A merger of the top two U.S. food distributors, Sysco and US Foods, could mean cutbacks at facilities in Severn and Jessup that employ hundreds of workers and sit fewer than 10 miles apart as a combined company consolidates operations across the United States.
Sysco Corp. announced Monday that it plans to buy US Foods Inc., based in Columbia until a 2007 buyout, for about $3.5 billion in a deal that will create a company commanding at least a quarter of the $235 billion North American market.
Sysco, which would assume US Foods' debt of $4.7 billion, said it expected about $600 million in annual cost savings within three to four years.
The companies, both of which distribute foods to restaurants, hotels, hospitals, schools and other institutions, overlap in most markets, one analyst said.
"There is significant redundancy in both companies, with both operating in virtually every U.S. market with duplicate distribution centers and sales forces," Ajay Jain, an analyst with Cantor Fitzgerald in New York, said in a research note Monday.
Sysco Baltimore, on Dorsey Run Road in Jessup, employs about 650 workers, according to the state Department of Business and Economic Development. Houston-based Sysco also operates an Eastern Maryland division in Pocomoke City in Worcester County.
US Foods runs a Baltimore division from a nearly 350,000-square-foot distribution center on Telegraph Road in Severn with between 250 to 499 employees, according to the Department of Labor, Licensing and Regulation.
Neither Sysco nor US Foods responded to calls seeking the exact number of Maryland-based employees.
An official at Anne Arundel Workforce Development Corp. had not heard from representatives of US Foods but said it is too early in the process for any official notification.
"With other mergers, what we find for the most part, they do try to absorb what they can [of workers] and at least give enough notice that they will need to start looking" for work, said Donna Camp, an industry sector navigator who offers services for workers who lose jobs through mergers or downsizing.
Sysco said it will form a team with members from both companies to oversee integration of employees, customers and suppliers.
US Foods, based in Rosemont, Ill., was formerly US Foodservice, a Columbia distributor rocked by an accounting scandal early last decade before being acquired for $7.1 billion in 2007 by the private equity firms Clayton, Dubilier & Rice and KKR & Co. At the time, US Foodservice employed about 500 people in Columbia.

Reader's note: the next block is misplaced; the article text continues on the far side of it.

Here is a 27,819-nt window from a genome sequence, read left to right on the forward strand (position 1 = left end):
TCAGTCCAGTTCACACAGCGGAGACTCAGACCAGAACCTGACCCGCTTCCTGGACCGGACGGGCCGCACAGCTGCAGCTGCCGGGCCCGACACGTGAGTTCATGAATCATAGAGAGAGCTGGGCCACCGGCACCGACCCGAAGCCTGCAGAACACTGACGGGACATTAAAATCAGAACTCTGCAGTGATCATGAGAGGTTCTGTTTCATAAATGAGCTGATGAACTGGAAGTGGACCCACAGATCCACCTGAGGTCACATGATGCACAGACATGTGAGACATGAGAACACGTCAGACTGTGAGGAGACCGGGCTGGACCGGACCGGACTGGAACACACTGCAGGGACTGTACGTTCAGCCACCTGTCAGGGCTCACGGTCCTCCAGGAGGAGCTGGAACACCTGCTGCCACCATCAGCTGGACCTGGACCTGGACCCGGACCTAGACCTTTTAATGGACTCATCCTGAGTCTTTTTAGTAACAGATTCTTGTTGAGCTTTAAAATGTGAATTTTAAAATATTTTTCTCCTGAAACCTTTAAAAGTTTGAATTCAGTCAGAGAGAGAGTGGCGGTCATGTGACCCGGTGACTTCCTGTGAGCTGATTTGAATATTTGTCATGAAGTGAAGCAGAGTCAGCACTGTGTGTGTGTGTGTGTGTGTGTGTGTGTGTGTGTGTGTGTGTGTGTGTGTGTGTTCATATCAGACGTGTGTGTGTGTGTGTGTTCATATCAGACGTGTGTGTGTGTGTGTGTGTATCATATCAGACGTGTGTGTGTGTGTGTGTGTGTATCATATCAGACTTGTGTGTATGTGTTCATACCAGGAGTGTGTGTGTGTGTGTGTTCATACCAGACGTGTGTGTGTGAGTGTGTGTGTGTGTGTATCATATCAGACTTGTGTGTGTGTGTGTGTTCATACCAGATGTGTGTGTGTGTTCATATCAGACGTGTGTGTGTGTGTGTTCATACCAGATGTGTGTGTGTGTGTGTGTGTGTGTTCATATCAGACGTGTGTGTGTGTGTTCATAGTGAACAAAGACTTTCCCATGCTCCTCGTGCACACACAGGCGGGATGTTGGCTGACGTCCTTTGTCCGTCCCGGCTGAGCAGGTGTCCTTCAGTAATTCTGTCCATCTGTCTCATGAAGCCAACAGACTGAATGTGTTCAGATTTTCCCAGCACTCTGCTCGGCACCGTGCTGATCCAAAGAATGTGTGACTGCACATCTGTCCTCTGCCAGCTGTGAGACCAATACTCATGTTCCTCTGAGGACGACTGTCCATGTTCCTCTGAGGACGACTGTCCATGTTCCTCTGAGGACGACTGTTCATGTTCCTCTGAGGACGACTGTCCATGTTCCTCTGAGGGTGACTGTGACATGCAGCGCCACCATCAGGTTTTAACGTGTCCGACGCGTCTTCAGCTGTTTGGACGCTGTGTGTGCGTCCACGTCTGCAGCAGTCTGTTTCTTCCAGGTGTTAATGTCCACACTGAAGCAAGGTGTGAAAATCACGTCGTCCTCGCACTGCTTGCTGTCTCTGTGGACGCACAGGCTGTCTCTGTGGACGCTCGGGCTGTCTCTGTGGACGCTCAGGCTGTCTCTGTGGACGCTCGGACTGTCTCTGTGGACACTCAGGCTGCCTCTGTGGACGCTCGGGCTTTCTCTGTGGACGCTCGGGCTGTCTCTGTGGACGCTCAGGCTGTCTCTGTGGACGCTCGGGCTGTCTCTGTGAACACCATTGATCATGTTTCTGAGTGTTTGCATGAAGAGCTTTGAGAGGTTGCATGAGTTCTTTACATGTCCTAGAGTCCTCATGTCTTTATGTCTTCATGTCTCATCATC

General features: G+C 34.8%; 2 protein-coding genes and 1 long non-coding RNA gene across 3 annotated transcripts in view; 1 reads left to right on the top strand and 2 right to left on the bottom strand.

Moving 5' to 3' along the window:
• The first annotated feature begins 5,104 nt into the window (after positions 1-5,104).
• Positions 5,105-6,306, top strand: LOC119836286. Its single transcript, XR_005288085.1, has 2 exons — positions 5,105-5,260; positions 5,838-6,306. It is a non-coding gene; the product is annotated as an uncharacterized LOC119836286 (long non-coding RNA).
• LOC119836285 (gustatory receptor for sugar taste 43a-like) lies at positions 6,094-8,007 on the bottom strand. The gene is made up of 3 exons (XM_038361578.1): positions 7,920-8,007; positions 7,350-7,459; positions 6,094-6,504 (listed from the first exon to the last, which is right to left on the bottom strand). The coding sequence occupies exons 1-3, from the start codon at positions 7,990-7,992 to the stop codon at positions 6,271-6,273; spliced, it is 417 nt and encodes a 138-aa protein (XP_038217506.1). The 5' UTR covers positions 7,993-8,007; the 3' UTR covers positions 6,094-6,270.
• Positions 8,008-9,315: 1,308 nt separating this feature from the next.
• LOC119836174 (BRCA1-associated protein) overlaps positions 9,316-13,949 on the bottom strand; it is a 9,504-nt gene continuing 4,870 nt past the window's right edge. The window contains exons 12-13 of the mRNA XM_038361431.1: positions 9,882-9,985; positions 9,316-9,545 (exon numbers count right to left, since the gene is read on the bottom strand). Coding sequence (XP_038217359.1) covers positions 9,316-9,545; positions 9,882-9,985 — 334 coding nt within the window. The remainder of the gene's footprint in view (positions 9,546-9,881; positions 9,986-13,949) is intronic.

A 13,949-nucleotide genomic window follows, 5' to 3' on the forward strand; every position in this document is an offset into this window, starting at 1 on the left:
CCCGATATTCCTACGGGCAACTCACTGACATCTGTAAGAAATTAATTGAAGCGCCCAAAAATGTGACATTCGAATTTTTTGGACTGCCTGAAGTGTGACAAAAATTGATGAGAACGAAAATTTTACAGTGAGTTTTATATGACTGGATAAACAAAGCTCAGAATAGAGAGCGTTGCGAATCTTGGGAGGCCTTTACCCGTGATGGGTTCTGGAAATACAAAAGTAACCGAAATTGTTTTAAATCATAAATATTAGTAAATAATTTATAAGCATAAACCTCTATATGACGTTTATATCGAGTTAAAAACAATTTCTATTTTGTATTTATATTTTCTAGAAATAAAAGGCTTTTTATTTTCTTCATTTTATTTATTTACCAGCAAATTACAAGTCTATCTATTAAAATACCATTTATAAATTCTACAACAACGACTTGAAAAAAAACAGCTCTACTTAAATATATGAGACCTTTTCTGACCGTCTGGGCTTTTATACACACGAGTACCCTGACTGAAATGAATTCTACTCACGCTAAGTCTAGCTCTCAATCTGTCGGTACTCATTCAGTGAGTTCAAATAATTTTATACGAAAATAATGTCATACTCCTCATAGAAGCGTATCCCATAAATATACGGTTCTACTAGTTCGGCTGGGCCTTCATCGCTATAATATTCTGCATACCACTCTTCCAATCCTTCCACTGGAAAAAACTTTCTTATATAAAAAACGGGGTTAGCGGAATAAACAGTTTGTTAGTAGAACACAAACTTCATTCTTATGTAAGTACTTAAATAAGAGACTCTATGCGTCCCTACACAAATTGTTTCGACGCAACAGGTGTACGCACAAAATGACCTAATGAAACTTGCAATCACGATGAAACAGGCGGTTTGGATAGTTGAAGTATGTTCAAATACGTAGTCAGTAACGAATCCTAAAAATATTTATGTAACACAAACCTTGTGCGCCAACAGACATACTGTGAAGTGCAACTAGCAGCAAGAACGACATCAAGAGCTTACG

US Foodservice had been owned by the Dutch grocer Ahold, which also owns the Landover-based Giant supermarket chain. A nearly $1 billion accounting scandal that surfaced in 2003 at US Foodservice nearly bankrupted Ahold. Ahold had to restate profits that had been overstated by $880 million over three years, restructure and pay shareholders more than $1 billion in damages. Four US Foodservice executives and more than a dozen vendors were convicted of criminal charges.
Before selling to the private equity firms, Ahold was able to turn the company around and make it one of its most profitable divisions.
Sysco, whose shares jumped nearly 10 percent Monday, promoted the combination of its supply chain expertise with the strong consumer-facing technologies of US Foods as a key driver for the deal, which creates a company with revenue of $65 billion.
"The purchase price seems fairly reasonable … and there are synergies that are expected to result from the deal," Morningstar analyst Erin Lash told Reuters.
The deal is expected to close in the third quarter of 2014 if it passes antitrust muster.
"A major consideration in our view will be FTC [Federal Trade Commission] related," Jain wrote Modany.
Sysco CEO Bill DeLaney, speaking on a conference call with analysts, said Sysco now has an 18 percent share of the market, while US Foods has 9 percent.
Sysco, with annual revenue of about $44 billion, is the largest operator in the U.S. food distribution business, with US Foods in the No. 2 spot.
DeLaney said the FTC, which rules on antitrust matters, would certainly scrutinize the deal, but he noted that there were about 15,000 private companies involved in the U.S. food distribution industry.
Three antitrust experts agreed that the deal would get a close look, and that the FTC could order some asset sales.
The plan to close the deal in the third quarter indicated the companies know they will have tough meetings with regulators, they said.
"I think it's a problematic deal," said Robert Doyle, an FTC veteran now at Doyle, Barlow and Mazard, an antitrust consultancy.
However, Herb Hovenkamp, who teaches antitrust at the University of Iowa College of Law, agreed with Morningstar's Lash that the deal was likely to go through, given the industry's fragmented nature.